NASA, SpaceX Aim To Launch Private Era In Orbit

NASA and SpaceX partnered closely to make the mission to the International Space Station possible. Above, the SpaceX control room.
SpaceX

Originally published on Fri May 18, 2012 4:49 pm

A private spaceship owned by a company called SpaceX is scheduled to blast off from Cape Canaveral in Florida early Saturday morning.

If all goes well, the unmanned capsule will rocket up on a mission to deliver food and other supplies to the International Space Station, becoming the first commercial spacecraft to visit the outpost.

The highly anticipated mission could mark the beginning of what some say could be a new era in spaceflight, with private companies operating taxi services that could start taking people to orbit in just a few years.

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Shots - Health Blog
5:48 pm
Wed May 2, 2012

First Of Controversial Bird Flu Studies Is Published

Balinese government officials prepare to cull chickens as a precautionary measure to prevent the spread of bird flu at a market in Denpasar on April 26.
Firdia Lisnawati AP

Originally published on Wed May 9, 2012 10:44 am

Today, a scientific journal published a study that some people thought might never be made public at all.

The paper describes experiments that suggest just a few genetic changes could potentially make a bird flu virus capable of becoming contagious in humans, and causing a dangerous pandemic.

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Space
5:14 pm
Tue April 24, 2012

Tech Entrepreneurs Bet Big On Asteroid Mining

Originally published on Tue April 24, 2012 5:37 pm

Transcript

ROBERT SIEGEL, HOST:

Today, a group of entrepreneurs unveiled a new company that aims to mine precious metals and other resources from asteroids. The idea of exploiting the natural resources on asteroids has been around for more than a century, and this is not the first company to lay out such grand plans.

But as NPR's Nell Greenfieldboyce reports, this one does have the financial backing of some big names in high tech.

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Shots - Health Blog
2:25 pm
Tue April 24, 2012

Bird Flu Scientist Has Applied For Permit To Export Research

The Dutch scientist at the center of the controversy over recent bird flu experiments says that his team applied for government permission today to submit a paper describing their research to a science journal.

The Dutch government has asserted that the studies, which describe how to make bird flu virus more contagious, fall under regulations that control the export of weapons technology.

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Research News
8:17 am
Thu April 19, 2012

Death Penalty Research Flawed, Expert Panel Says

Proponents of the death penalty often argue that the threat of being executed acts as a deterrent that prevents people from committing murder. But those who oppose capital punishment challenge that claim. And some researchers argue that state-sanctioned execution might actually increase homicide rates.

Now, a panel of independent experts convened by the prestigious National Research Council has taken a look at this question and decided that the available research offers no useful information for policymakers.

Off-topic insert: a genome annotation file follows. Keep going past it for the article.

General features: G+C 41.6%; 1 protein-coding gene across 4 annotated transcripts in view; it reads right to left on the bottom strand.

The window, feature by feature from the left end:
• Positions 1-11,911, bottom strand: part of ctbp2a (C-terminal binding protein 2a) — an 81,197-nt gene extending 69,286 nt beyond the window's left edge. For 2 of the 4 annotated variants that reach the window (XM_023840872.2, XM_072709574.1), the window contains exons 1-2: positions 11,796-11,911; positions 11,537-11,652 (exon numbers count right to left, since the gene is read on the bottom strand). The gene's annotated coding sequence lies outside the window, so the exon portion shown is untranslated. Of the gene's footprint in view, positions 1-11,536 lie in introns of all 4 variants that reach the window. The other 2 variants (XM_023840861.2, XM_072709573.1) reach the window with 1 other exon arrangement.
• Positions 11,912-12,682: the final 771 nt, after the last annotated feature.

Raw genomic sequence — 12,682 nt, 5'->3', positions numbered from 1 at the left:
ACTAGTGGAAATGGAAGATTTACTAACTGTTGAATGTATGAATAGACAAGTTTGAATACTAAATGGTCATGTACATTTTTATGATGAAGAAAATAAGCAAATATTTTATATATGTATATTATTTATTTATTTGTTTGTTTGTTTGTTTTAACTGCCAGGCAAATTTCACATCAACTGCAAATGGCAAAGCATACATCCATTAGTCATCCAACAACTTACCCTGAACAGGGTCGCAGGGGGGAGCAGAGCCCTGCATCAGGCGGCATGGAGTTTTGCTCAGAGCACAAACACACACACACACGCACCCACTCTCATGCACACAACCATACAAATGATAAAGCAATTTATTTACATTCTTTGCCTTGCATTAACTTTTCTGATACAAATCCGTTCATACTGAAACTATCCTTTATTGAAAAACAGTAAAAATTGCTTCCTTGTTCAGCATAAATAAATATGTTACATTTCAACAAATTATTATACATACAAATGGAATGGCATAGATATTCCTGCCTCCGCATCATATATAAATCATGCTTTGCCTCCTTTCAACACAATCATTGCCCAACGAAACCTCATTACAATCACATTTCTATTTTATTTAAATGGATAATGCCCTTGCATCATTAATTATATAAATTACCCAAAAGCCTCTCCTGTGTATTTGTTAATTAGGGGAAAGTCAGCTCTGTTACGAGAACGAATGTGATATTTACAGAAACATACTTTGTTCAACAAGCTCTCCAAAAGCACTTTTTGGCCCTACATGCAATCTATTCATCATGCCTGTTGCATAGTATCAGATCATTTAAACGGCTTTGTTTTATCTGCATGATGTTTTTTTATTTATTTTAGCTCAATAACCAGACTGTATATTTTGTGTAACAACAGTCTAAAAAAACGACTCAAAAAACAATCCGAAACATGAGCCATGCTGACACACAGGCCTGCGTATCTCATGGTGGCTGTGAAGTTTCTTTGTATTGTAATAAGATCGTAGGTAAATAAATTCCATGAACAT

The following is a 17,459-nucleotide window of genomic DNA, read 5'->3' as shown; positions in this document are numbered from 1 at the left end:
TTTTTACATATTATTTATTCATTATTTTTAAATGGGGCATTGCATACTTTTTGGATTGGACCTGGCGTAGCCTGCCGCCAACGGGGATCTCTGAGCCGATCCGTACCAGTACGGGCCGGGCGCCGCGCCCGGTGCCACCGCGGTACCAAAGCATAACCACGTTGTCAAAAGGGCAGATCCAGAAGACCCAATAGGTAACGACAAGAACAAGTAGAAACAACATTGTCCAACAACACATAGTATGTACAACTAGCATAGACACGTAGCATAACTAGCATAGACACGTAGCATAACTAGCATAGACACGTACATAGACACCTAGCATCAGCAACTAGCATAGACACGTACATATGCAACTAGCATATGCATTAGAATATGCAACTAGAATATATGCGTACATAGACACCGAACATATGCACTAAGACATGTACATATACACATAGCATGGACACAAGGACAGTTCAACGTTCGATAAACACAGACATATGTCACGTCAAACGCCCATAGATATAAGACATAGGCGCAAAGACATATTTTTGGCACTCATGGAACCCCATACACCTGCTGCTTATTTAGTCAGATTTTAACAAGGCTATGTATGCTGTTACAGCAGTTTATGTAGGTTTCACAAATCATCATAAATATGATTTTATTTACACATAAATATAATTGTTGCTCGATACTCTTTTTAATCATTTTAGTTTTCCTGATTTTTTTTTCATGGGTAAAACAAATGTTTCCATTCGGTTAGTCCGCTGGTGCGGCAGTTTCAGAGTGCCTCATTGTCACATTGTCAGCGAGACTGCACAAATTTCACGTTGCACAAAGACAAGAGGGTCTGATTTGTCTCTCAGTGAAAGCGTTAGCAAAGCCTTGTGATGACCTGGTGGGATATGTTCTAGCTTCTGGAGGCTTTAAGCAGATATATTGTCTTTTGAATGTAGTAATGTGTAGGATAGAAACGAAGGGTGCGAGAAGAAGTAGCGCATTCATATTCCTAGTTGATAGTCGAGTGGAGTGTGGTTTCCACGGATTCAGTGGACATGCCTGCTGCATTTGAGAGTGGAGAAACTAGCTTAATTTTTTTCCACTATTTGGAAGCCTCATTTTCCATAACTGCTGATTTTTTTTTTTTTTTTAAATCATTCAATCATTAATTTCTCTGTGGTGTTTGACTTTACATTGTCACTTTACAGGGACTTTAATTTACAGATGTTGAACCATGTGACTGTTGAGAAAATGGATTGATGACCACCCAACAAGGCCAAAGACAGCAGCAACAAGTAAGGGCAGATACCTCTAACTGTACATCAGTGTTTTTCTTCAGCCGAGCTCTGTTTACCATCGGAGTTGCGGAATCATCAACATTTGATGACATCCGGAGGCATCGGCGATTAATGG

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The End Of The Space Shuttle Era
5:02 pm
Mon April 16, 2012

Shuttle Discovery To Make Final Flight, Atop A 747

The space shuttle Discovery is loaded onto the back of a modified 747 at Kennedy Space Center on April 15. The plane will ferry the shuttle to Washington, D.C., on April 17, where it will be permanently installed at the Smithsonian National Air and Space Museum.
Kim Shiflett NASA

Originally published on Mon April 16, 2012 6:12 pm

On Tuesday morning, space shuttle Discovery will become the first of NASA's three shuttles — plus a shuttle prototype — to travel to its new retirement home.

NASA flew its last shuttle flight in July. Since then, it's been prepping the spaceships to become museum displays. And even though the shuttles are headed to places like Los Angeles and New York rather than the space station, figuring out how to get them there has still been a major undertaking.

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Shots - Health Blog
3:40 am
Tue April 10, 2012

Bird Flu Studies Mired In Export Control Law Limbo

An electron microscope view of the bird flu virus.
PR Newswire

Originally published on Tue April 10, 2012 7:50 am

Scientists who created mutant forms of bird flu want to see their research published, and an influential advisory committee recently gave them the green light after a debate that lasted for months.

But one of the manuscripts is now being blocked from publication because of Dutch legal controls on the export of technology that could potentially be used for weapons.

It's just the latest example of how complicated international export control laws have affected the debate over what to do about two studies on bird flu.

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Shots - Health Blog
3:50 pm
Tue April 3, 2012

FDA To Fund Controversial Research Foundation

FDA Commissioner Margaret Hamburg says there is a desperate need to have the Reagan-Udall Foundation up and running.
Win McNamee Getty Images

Originally published on Tue April 3, 2012 11:05 pm

A nonprofit foundation set up to support scientific research of interest to the Food and Drug Administration is finally starting to take off after years of struggling financially — and it's about to get some long-promised funding from the FDA.

But some critics worry that this foundation, which will also raise money from private sources including industry, could provide a way for the food and medical industries to sway FDA decisions.